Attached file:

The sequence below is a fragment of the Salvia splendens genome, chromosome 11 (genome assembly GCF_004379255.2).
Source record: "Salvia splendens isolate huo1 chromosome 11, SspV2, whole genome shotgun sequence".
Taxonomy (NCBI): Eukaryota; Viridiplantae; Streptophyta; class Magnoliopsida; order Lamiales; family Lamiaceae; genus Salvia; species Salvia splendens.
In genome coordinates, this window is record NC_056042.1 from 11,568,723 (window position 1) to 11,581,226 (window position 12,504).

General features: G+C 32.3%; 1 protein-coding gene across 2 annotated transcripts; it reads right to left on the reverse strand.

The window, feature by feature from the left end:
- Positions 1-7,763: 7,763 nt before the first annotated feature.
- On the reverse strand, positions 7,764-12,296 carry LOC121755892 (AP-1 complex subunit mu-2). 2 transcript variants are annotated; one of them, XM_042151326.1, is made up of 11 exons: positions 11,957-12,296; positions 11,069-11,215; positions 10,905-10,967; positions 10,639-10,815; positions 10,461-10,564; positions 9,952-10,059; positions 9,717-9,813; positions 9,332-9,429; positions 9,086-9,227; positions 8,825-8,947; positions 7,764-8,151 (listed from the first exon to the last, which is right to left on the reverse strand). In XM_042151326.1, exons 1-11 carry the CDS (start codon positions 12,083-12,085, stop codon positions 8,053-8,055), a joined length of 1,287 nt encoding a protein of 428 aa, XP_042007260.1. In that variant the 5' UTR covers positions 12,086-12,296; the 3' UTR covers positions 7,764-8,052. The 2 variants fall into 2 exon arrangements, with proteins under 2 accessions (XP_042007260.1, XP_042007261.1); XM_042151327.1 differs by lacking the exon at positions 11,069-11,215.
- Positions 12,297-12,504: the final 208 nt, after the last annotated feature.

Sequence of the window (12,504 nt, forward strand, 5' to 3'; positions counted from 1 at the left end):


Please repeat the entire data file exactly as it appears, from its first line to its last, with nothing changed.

The sequence below is a fragment of the Salvia splendens genome, chromosome 11 (genome assembly GCF_004379255.2).
Source record: "Salvia splendens isolate huo1 chromosome 11, SspV2, whole genome shotgun sequence".
Taxonomy (NCBI): Eukaryota; Viridiplantae; Streptophyta; class Magnoliopsida; order Lamiales; family Lamiaceae; genus Salvia; species Salvia splendens.
In genome coordinates, this window is record NC_056042.1 from 11,568,723 (window position 1) to 11,581,226 (window position 12,504).

General features: G+C 32.3%; 1 protein-coding gene across 2 annotated transcripts; it reads right to left on the reverse strand.

The window, feature by feature from the left end:
- Positions 1-7,763: 7,763 nt before the first annotated feature.
- On the reverse strand, positions 7,764-12,296 carry LOC121755892 (AP-1 complex subunit mu-2). 2 transcript variants are annotated; one of them, XM_042151326.1, is made up of 11 exons: positions 11,957-12,296; positions 11,069-11,215; positions 10,905-10,967; positions 10,639-10,815; positions 10,461-10,564; positions 9,952-10,059; positions 9,717-9,813; positions 9,332-9,429; positions 9,086-9,227; positions 8,825-8,947; positions 7,764-8,151 (listed from the first exon to the last, which is right to left on the reverse strand). In XM_042151326.1, exons 1-11 carry the CDS (start codon positions 12,083-12,085, stop codon positions 8,053-8,055), a joined length of 1,287 nt encoding a protein of 428 aa, XP_042007260.1. In that variant the 5' UTR covers positions 12,086-12,296; the 3' UTR covers positions 7,764-8,052. The 2 variants fall into 2 exon arrangements, with proteins under 2 accessions (XP_042007260.1, XP_042007261.1); XM_042151327.1 differs by lacking the exon at positions 11,069-11,215.
- Positions 12,297-12,504: the final 208 nt, after the last annotated feature.

Sequence of the window (12,504 nt, forward strand, 5' to 3'; positions counted from 1 at the left end):